Three Themes in the Stranger by Albert Camus

October 17, 2021 by Essay Writer

In the novel, The Stranger, author Albert Camus confronts some important issues of the time, and uses the singular viewpoint of the narrator Meursault to develop his philosophy and effectively weave together themes of absurdity, colonialism, and free will. Through the progressive disruption of Meursault’s life and his characterization, Camus presents the absurdity of the human condition along with the understanding that a person can actually be happy in the face of the absurd. Camus also intentionally sets the story in the colonized country of Algeria, and hints at the racial tensions that exist between French-Algerians and Arabs.

Indeed, these issues of race and colonialism pervade the events of Meursault’s life and help lead to its eventual downfall. Camus also plays with the idea of free will by contrasting Meursault’s apparent indifference to the world around him and the social morality to which that world is bound.

The notion of absurdity is an ongoing theme throughout the novel and is manifested in Meursault’s unusual psychology of emotional indifference and his condemnation for it later by the courts.

The reader is immediately stricken by Meursault’s flat and unemotional response to the death of his mother: “Aujourd’hui, maman est morte. Ou peut-etre hier, je ne sais pas. J’ai recu un telegramme de l’asile: ‘Mere decedee. Enterrement demain. Sentiments distingues.’ Cela ne veut rien dire. C’etait peut-etre hier.” (pg.1) Meursault’s characterization remains monotone throughout; his only pleasures are immediate, physical, and fleeting: the taste of a café au lait, the warmth of sun and water, or the touch of his fiancée Marie. In Meursault, Camus describes an absurd state of existence reduced to immediate sensations. One such sensation, consisting of exhaustion, a hot blast of wind from the sea, and temporary blinding by the sun, leads Meursault to fire a revolver at a man and “detruire l’equilibre du jour, le silence exceptionnel d’une plage”. (pg.30)

Later, he will tell the judge, without remorse, that he killed the Arab “because of the sun.” In truth, there are extenuating circumstances for his crime: the preceding scuffle with the man, the beginning of sunstroke, the lack of premeditation, the consumption of wine, the reflex action of pulling the trigger, and the defensive instinct taking over. But Meursault remains indifferent to murder, and fails to defend himself. Ironically, he is convicted as much for his psychological indifference, his selfish and anti-social behavior, and his lack of mourning for his mother, as for his actual crime. Somehow, when the prosecution was asked: “est-it accuse d’avoir enterre sa mere ou d’avoir tue un homme?” it was perfectly acceptable to assert: “j’accuse cet homme d’avoir enterre une mere avec un coeur de criminal.” (pg.47)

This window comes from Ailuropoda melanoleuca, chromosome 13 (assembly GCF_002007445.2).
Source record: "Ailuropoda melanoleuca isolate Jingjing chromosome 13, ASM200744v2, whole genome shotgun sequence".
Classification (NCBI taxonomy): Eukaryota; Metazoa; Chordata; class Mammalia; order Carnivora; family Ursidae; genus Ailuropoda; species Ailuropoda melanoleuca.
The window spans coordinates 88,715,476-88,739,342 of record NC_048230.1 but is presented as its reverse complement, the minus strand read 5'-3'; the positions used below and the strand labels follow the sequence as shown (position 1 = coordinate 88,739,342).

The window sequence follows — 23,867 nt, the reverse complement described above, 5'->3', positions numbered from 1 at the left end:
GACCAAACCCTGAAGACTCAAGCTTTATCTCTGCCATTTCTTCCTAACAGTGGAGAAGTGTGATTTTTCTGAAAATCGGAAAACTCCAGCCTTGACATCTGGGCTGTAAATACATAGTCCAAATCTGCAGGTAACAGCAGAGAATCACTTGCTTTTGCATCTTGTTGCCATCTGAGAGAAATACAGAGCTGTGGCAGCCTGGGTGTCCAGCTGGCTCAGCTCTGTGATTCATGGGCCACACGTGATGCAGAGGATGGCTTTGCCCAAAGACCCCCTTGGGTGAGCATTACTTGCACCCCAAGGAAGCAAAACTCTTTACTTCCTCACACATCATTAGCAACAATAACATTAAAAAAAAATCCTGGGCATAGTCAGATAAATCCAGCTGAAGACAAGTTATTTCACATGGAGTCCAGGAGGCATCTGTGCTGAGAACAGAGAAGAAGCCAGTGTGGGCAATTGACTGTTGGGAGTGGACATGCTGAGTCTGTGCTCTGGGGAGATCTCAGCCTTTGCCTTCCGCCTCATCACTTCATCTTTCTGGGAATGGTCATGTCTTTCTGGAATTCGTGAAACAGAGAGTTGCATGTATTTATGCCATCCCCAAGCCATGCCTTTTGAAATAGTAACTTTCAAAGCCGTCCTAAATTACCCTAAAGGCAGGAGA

What is equally absurd is that Meursault remains passive and detached over the course of a year of interrogations, and despite the pessimistic nature of his situation, he is able to feel a sense of comfort and belonging within the system trying to condemn him. Ironically, those witness testimonies that sought to free him prove to be the most damaging, and the religious people who surround him and purport to love all men unconditionally persecute him for his lack of belief. Everyone is astonished that Meursault has no emotions about the murder –no sense of remorse or desire to repent. Most men in his position find God in a desperate attempt to cling to something, but Meursault flatly denies any belief in religion.

Indeed, he rejects all that the prison chaplain embodies: acceptance and submission to the injustices of the world, and blind faith in God and a better future. But Meursault is convinced that happiness comes not from searching for meaning in such an irrational world, but from living concretely in the here and now, without any false illusions. During his final day in court, he assesses his own happiness: “Pendant que mon avocet continuait a parler, la trompette d’un marchand de glace a resonne jusqu’a moi. J’ai ete assailli des souvenirs d’une vie qui ne m’appartenait plus, mais ou j’avais trouve les plus pauvres et les plus tenaces de mes joies: des odeurs d’ete, le quartier que j’aimais, un certain ciel du soir, le rire et les robes de Marie…” (pg. 51)